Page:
JagWire newspaper and Mill Valley News online win awards at national convention

Both publications placed in the best of show contest, along with the JagWire winning its first Pacemaker award in school history

JagWire+editors-in-chief+Tori+Aerni%2C+Sarah+Myers+and+Karissa+Schmidt%2C+Mill+Valley+News+editor-in-chiefs+Justin+Curto+and+Jena+Smith+and+adviser+Kathy+Habiger+hold+up+the+awards+earned+by+the+journalism+department+on+Wednesday%2C+Nov.+18.

By Abigail Archibong

JagWire editors-in-chief Tori Aerni, Sarah Myers and Karissa Schmidt, Mill Valley News editor-in-chiefs Justin Curto and Jena Smith and adviser Kathy Habiger hold up the awards earned by the journalism department on Wednesday, Nov. 18.

Braden Shaw, JagWire editor-in-chief

The JagWire newspaper and Mill Valley News online each received awards at the Fall National High School Journalism Convention in Orlando, Florida, on Saturday, Nov. 14.

At the convention, the JagWire won its first-ever Pacemaker award for its 2014-15 edition. The Pacemaker award, given by the National Scholastic Press Association and considered the Pulitzer Prize of high school journalism, recognizes high school newspapers, websites and yearbooks across the nation for excellence in journalism. This year 59 schools were named finalists and 25 were honored with the award, four from the Kansas City metro area.

The JagWire also placed third in the National Scholastic Press Association newsmagazine best of show contest. Mill Valley News also placed seventh in the best of show category for news website for a school with 1,500 or fewer students. Best of Show winners are selected from entries from the schools attending the national convention.

Journalism adviser Kathy Habiger came into the competition with mild expectations and said she was proud of her students’ work no matter the outcome.

“I know we have great publications and I love the kids that work on them,” Habiger said. “Wherever you end up, that’s a validation of your hard work. We’ve been on the [Pacemaker finalist] list before, so the expectation is that you stay on the list. We certainly had high hopes and some of that ended up being good news.”

The convention also proved to be a learning experience for the students that went, such as senior Cassidy Doran, who actually gained a newfound love for journalism through the trip.

“I thought it was a really good convention and I learned a lot,” Doran said. “[Before the trip] I was kind of iffy on journalism this year because it’s senior year and I just wanted some free time. But after I went on the trip, I knew that it was right for me to stick with journalism and I also got so much closer with everyone.”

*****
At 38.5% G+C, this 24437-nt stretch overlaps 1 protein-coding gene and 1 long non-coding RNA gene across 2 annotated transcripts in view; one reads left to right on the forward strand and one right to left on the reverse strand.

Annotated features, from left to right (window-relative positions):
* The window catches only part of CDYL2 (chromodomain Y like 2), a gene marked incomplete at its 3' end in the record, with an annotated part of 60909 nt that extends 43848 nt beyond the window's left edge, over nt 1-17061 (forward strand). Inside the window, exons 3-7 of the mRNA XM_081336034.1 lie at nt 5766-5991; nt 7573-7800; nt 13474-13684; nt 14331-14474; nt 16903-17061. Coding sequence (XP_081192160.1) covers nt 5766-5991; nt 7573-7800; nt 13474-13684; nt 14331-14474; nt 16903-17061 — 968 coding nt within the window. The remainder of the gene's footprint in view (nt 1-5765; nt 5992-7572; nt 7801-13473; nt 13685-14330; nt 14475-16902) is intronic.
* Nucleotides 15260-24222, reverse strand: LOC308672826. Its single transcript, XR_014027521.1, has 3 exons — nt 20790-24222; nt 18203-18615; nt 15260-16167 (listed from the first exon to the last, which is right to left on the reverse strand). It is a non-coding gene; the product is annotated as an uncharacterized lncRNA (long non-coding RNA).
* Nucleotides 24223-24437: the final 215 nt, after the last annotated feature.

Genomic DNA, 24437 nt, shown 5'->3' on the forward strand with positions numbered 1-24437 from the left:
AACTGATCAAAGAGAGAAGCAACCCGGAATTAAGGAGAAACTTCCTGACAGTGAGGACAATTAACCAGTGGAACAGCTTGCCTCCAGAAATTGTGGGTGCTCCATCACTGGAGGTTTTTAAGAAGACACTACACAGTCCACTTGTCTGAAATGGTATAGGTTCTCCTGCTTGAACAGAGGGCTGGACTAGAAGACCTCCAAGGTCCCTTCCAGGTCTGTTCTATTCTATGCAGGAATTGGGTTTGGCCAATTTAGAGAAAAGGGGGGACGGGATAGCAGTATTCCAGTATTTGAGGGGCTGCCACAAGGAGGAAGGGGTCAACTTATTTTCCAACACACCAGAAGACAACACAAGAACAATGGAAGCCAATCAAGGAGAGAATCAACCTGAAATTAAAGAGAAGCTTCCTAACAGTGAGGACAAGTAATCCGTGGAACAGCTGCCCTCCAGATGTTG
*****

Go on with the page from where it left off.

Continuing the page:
The main take away from the event were the awards themselves for Habiger, who was shocked to have the JagWire called as a Pacemaker award winner.

“To be completely honest, I didn’t think we’d get [a Pacemaker]. This is the first time we’ve been on the list before for newspaper,”Habiger said. “They called our name third and I just about fell out of my chair. I cried a little and I was excited. Then you kind of just don’t know what to do. We were too crazy and too excited to even listen to the rest of it. It was kind of all a blur from there.”

The awards the JagWire received were special to JagWire co-editor-in-chief Tori Aerni because they seemed to give value to the time spent working on the publication over the last year.

“It was humbling to find out that we had won a Pacemaker,” Aerni said. “The entire staff put in so much hard work and effort to everything last year. It makes it feel worth it and it makes it feel like we’re doing it for a reason. It’s nice to see that people see what we’re doing as a positive thing.”

In the end, Habiger felt that awards gave much-needed recognition to her students and will give them all motivation to strive to win more in the future.

“Certainly, any award that you get is validation of all of the hard work that the kids put in,” Habiger said. “Around the nation, schools know Mill Valley — they know our journalism, they know it’s really good. You see your name up there and you just want to keep doing what you’re doing to stay up there. As long as you love your publication and you love what you do and the students love what we produce [then it’s all worth it].”

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